Monday, August 02, 2010

Lisa Shaffer: 1p36 Deletion Primer and Latest Discoveries

1p36 Deletion patients are lucky to have Lisa Shaffer
PhD, FACMG devoting research and knowledge about this syndrome. She's a leading researcher looking at what's going on genetically with children like Whitney. Dr. Shaffer spent over an hour and a half with conference attendees on Friday morning presenting the basics of the syndrome to the many conference newcomers as well as the latest findings from her research team and answering questions. Here are some important notes from her presentation:

First case of 1p36 Deletion Syndrome reported in 1980, 14 cases between 1980 and 1997

6 new cases diagnosed in 1997 with 1p36 Deletions – the year Dr. Shaffer’s first paper on 1p36 Deletion Syndrome published

Children from all different ethnic backrounds can be affected. Common are similar facial features

Other features:

All have some degree of mental retardation and developmental delays.

78% have hypotonia,
64% Speech Delay/ Nonverbal
64% seizures,
42% Feeding Difficulties
17% Oropharyngeal dysphasia (trouble swallowing)
44% Structural Heart defects
47% Hearing Loss – both conductive and sensorineural have been recorded
30% Reflux
34% Constipation Some other ulcers, discomfort
60% MRI abnormalities

Most deletions occur during egg production. However, the larger deletions tend to come from sperm production. Breakpoints tend to occur throughout the p arm of chromosome 1.

Starting in 1999, a group of kids were diagnosed with duplications and triplications of 1p. There are additional symptoms such as the suchers in the skull are already fused instead of large soft spots at birth.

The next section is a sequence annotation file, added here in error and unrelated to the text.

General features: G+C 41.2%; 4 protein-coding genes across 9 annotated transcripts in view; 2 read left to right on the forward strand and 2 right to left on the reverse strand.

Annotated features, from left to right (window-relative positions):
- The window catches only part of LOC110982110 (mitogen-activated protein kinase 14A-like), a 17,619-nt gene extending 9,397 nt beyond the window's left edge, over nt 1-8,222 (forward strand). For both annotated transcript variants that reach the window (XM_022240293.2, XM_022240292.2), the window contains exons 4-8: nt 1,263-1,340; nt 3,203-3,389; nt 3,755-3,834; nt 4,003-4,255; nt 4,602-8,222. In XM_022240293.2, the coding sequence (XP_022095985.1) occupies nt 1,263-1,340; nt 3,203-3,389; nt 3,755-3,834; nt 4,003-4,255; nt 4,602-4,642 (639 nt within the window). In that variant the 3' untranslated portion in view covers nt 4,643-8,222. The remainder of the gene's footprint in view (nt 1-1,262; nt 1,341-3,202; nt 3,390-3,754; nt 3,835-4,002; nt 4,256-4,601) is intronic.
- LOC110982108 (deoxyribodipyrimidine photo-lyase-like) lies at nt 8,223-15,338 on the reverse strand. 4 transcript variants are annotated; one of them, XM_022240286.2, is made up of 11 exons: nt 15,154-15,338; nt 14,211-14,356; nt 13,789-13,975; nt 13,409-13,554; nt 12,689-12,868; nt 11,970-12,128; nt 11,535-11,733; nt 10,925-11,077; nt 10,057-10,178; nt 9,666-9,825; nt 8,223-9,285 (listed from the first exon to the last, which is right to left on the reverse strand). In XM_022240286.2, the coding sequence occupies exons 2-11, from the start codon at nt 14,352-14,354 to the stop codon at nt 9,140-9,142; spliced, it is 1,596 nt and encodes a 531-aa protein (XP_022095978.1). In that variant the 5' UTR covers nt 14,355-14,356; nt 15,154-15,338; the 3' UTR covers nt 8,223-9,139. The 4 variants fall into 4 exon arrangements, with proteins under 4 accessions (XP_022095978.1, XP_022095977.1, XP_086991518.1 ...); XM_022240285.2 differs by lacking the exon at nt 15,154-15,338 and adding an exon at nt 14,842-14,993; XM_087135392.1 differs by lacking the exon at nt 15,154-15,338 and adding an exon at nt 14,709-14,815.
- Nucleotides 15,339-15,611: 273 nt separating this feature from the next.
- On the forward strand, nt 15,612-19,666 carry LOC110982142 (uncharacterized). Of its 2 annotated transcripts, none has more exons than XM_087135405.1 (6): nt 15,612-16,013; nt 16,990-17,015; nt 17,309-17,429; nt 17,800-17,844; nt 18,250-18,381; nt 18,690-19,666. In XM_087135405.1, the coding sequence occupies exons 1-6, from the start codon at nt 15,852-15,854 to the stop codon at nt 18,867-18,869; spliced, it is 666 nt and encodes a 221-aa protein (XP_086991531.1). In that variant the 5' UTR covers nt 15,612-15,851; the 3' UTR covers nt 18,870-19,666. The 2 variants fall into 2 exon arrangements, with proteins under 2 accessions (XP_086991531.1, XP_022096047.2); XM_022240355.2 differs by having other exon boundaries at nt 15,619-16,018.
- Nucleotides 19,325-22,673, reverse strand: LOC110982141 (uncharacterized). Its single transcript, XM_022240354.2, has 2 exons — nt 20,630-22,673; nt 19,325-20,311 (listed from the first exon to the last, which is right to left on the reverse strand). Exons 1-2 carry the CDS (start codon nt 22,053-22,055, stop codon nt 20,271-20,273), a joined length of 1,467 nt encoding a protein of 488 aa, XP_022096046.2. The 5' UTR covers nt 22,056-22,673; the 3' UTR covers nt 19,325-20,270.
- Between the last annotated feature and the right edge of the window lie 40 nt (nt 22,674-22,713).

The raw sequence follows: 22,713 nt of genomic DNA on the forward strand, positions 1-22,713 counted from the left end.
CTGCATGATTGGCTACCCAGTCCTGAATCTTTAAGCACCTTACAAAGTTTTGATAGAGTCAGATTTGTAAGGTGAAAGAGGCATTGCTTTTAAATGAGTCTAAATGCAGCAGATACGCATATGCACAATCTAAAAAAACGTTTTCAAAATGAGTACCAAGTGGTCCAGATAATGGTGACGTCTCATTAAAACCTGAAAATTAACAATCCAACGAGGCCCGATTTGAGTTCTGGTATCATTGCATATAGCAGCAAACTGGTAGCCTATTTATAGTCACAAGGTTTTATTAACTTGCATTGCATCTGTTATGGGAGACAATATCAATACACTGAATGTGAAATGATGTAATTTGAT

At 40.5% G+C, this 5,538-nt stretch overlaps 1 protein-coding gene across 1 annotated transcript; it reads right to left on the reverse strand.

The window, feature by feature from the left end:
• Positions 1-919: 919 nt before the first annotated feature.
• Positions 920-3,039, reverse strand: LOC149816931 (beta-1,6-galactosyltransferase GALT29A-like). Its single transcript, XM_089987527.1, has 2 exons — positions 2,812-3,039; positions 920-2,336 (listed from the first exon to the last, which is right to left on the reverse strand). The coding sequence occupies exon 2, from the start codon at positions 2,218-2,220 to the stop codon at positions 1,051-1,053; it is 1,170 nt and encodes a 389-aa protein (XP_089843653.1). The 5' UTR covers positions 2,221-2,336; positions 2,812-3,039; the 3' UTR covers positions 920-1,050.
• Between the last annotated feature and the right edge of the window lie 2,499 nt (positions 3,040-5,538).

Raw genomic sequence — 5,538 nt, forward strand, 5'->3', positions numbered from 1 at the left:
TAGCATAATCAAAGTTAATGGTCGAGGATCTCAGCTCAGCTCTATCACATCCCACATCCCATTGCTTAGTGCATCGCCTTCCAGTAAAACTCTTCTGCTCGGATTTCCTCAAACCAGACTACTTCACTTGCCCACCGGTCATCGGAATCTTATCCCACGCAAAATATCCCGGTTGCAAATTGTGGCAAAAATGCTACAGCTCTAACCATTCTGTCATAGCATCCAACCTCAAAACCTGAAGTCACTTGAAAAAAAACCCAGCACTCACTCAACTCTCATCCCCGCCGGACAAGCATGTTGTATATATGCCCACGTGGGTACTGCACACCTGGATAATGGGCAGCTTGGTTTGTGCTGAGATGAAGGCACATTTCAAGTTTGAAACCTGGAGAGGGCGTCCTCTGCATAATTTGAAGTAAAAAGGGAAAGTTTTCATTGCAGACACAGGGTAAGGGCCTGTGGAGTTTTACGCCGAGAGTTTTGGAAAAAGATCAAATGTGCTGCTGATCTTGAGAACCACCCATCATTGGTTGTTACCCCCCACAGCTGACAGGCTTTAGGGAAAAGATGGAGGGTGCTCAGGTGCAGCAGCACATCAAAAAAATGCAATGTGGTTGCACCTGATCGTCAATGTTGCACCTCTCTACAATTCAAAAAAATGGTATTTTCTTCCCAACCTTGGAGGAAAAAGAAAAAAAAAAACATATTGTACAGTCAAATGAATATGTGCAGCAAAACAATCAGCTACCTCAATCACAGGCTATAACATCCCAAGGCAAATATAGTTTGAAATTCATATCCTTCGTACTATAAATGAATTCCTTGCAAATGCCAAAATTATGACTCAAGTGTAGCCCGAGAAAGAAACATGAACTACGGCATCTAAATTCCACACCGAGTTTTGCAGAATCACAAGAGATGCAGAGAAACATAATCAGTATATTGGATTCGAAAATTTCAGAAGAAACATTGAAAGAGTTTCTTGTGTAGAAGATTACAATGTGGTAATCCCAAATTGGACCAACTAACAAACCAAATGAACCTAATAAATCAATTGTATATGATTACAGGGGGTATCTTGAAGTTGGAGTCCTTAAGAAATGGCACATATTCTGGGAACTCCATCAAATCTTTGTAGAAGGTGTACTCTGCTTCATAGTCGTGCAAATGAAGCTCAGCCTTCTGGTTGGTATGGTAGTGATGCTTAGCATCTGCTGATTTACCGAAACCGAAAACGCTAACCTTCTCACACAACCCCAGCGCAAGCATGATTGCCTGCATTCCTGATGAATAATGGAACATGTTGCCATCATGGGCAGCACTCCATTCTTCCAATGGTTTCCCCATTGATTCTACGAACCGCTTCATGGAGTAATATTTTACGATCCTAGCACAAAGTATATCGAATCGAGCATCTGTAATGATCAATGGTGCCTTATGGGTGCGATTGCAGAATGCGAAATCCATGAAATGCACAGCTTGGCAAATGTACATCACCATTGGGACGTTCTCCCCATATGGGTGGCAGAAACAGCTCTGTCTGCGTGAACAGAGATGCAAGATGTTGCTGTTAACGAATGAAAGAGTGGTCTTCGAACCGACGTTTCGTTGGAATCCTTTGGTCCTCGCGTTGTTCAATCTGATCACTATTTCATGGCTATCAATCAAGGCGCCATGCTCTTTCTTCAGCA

Looking at deletions and duplications can help us find genes. That is, we can begin to see the effects of different portions of the genome based on their presence or absence in patients. This, in turn, can lead to solutions to seizures and other symptoms. We can also anticipate and treat certain medical problems.

We now know that the deletions are occurring during sperm and eggs are produced. It’s prior to meiosis in the progenitor cells. The deletions occur in the mother of the patient when the mother is born. This means there was nothing the mother did that caused the deletion.

Now we’re studying what it is that causes chromosomes to break. This will be difficult work because the breaks took place when the patient’s grandmother was carrying the patient’s mother.

In 2009 it was found that regions of the genome which aren’t supposed to connect up can recombine. When this happens in the wrong places this may be a cause of breakage and deletions.

Deletions can occur at the end of a chromosome (terminal which Whitney has) or in the middle (interstitial). 54% are terminal and 30 are interstitial. Others are translocations and complex rearrangements.

Microarray testing is now becoming the norm in genetic testing to diagnose 1p36 Deletion Syndrome.

Population frequency of 1p36 Deletion Syndrome was revised in 2003 to estimate 1 in every 5,000 newborns. The most common terminal deletion syndrome found thus far.

In 2008, a paper describing physical features significant enough to allow 1p36 Deletion diagnosis through ultrasound was published. Also, microarray genetic tests can be performed on genetic material obtained through amniocentesis.

John C. Carey, MD practices here in Salt Lake at the University of Utah Hospital. He’s an MD who has worked a good deal with cases of 1p36 Deletion Syndrome. The hope is to involve him with more work to have a more clinical aspect to studies.

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